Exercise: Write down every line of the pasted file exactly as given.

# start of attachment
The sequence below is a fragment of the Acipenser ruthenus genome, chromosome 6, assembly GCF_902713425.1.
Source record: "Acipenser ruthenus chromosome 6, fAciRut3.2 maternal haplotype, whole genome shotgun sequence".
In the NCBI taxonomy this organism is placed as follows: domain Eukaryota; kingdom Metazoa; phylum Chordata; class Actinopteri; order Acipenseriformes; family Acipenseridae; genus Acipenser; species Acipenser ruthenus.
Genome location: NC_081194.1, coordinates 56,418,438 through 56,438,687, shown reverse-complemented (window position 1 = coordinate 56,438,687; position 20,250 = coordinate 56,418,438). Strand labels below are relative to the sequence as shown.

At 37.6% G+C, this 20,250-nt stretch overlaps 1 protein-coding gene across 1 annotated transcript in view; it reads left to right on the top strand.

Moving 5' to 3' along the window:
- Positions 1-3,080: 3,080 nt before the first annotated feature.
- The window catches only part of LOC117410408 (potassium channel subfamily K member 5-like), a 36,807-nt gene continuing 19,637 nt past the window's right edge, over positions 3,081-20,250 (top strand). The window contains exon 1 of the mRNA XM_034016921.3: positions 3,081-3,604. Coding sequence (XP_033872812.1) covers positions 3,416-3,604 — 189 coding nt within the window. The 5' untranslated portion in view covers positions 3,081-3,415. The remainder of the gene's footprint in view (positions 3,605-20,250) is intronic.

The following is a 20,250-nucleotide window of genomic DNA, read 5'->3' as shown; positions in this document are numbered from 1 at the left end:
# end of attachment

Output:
The sequence below is a fragment of the Acipenser ruthenus genome, chromosome 6, assembly GCF_902713425.1.
Source record: "Acipenser ruthenus chromosome 6, fAciRut3.2 maternal haplotype, whole genome shotgun sequence".
In the NCBI taxonomy this organism is placed as follows: domain Eukaryota; kingdom Metazoa; phylum Chordata; class Actinopteri; order Acipenseriformes; family Acipenseridae; genus Acipenser; species Acipenser ruthenus.
Genome location: NC_081194.1, coordinates 56,418,438 through 56,438,687, shown reverse-complemented (window position 1 = coordinate 56,438,687; position 20,250 = coordinate 56,418,438). Strand labels below are relative to the sequence as shown.

At 37.6% G+C, this 20,250-nt stretch overlaps 1 protein-coding gene across 1 annotated transcript in view; it reads left to right on the top strand.

Moving 5' to 3' along the window:
- Positions 1-3,080: 3,080 nt before the first annotated feature.
- The window catches only part of LOC117410408 (potassium channel subfamily K member 5-like), a 36,807-nt gene continuing 19,637 nt past the window's right edge, over positions 3,081-20,250 (top strand). The window contains exon 1 of the mRNA XM_034016921.3: positions 3,081-3,604. Coding sequence (XP_033872812.1) covers positions 3,416-3,604 — 189 coding nt within the window. The 5' untranslated portion in view covers positions 3,081-3,415. The remainder of the gene's footprint in view (positions 3,605-20,250) is intronic.

The following is a 20,250-nucleotide window of genomic DNA, read 5'->3' as shown; positions in this document are numbered from 1 at the left end: